Follow by Email

Thursday, March 23, 2017

Monster of Depravity

Fabian Meharry
By Jane Lee, The Age, Victoria


A judge has described a BMX rider who sexually abused more than 20 young girls as a "monster of sexual depravity", whose crimes demonstrated the dangers of social media.
Fabian Meharry, 28, befriended 22 girls on social media websites before asking them to send him sexual photos of themselves.
He blackmailed the girls, aged between 11 to 17 years, into performing degrading and painful sexual acts on themselves online, secretly recording videos of them which he used to continue blackmailing them.
County Court Judge Liz Gaynor sentenced Meharry on Wednesday to 12 years' prison with a non-parole period of 10 years for more than 60 child sexual abuse crimes including producing child pornography, sexual penetration of a child under 16 and grooming children using a carriage service. 
"Yours was prolonged, classically predatory, depraved, cruel and remorseless behaviour, which demonstrated with appalling clarity the dangers inherent in social media [that have required] the formulation of punitive legislation designed to protect, as far as it can, the young and vulnerable from persons such as yourself," Judge Gaynor said.
"It would not be unfair to classify you as a monster of depravity."
When his victims refused to perform sexual acts according to his instructions via webcam or Skype, he would threaten to publish the photos online or to send them directly to their families.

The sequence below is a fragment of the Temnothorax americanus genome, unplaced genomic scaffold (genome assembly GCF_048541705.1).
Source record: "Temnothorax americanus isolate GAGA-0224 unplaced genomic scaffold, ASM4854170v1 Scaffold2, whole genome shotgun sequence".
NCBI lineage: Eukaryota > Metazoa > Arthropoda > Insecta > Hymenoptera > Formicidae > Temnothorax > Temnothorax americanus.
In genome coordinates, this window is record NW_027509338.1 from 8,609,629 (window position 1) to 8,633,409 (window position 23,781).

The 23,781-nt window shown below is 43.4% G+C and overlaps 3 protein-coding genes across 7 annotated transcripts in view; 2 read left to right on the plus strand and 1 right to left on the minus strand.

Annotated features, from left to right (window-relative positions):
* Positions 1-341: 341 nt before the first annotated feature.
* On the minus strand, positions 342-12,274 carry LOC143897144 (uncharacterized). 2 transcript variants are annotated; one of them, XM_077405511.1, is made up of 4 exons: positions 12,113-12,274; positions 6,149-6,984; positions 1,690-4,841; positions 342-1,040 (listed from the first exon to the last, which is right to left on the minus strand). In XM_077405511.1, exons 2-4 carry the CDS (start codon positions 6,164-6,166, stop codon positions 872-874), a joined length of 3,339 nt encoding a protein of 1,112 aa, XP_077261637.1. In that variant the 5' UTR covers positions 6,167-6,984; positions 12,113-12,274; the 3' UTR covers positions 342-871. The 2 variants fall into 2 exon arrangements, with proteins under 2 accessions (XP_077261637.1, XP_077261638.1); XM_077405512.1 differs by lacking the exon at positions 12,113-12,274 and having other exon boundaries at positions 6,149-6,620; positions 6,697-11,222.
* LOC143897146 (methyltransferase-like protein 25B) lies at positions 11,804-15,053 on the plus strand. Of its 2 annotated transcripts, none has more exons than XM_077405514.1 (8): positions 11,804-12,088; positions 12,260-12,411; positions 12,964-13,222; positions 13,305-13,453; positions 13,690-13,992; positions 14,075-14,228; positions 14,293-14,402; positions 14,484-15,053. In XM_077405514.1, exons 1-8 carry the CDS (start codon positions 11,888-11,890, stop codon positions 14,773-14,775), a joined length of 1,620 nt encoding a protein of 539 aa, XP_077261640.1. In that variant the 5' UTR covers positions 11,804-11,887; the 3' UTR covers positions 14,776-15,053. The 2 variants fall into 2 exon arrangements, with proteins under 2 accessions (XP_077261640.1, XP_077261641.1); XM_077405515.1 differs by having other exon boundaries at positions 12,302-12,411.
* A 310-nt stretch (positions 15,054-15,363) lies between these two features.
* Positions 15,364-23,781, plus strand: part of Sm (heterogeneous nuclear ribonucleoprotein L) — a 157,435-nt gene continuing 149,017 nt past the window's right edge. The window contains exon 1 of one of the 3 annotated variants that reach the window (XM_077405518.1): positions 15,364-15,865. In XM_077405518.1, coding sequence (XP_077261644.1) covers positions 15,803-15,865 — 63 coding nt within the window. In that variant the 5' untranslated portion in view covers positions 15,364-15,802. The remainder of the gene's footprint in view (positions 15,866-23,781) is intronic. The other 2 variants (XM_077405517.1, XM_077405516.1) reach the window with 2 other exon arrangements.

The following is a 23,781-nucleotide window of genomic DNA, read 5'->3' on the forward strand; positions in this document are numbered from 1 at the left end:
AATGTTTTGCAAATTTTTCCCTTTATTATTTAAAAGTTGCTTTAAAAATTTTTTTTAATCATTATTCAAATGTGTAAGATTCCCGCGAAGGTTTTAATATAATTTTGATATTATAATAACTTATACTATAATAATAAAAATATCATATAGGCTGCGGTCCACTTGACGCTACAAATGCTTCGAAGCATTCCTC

He also threatened to take his own life, filming himself holding a knife to his own throat.
Conversations where demands were made sometimes went from 30 minutes to three hours, and different victims were offended against for a day, weeks or months, with one abused for four years.
He also met some of his victims in person, when his crimes escalated into direct sexual abuse and in one case resulted in a miscarriage. One girl was blackmailed into performing acts of bestiality and incest. 
Meharry – who is well-known in the Echuca BMX scene – told his victims about his internet business, which sold grinding wax for bikes and skateboards as a way to attract them to him, the court heard.
"It was as if you saw the internet as providing you with a vast array of vulnerable teenagers whom you could prey upon, exploit and terrorise, as the whim took you," Judge Gaynor said.
She said the sexual acts forced on the victims were often their first sexual experience.
They feared the world, had suffered difficulties in their families, felt guilty and blamed themselves. 
Judge Gaynor said Meharry deliberately targeted young girls because they were able to be exploited to do what he wanted.
Older, more experienced women would be less likely to submit to his demands or believe his comments that he could not be caught and that they themselves had would be in trouble if they reported him to police. 
His victims were from all over Australia. He knew how old most of them were. One was in court for the sentence and another appeared via video link. 
The judge rejected Meharry's insistence he was now disgusted and shocked by his own crimes, saying he had had "ample opportunity" to stop before police ended his "nine-year reign of trauma".
He continued his crimes even after a police raid on his home in 2015, and another judge in 2008 warning him against sex with under-age girls, when he was sentenced for a sexual relationship with a younger child.
Judge Gaynor said his difficult family background and psychiatric reports did not explain his crimes.

She said he had "poor" prospects for rehabilitation.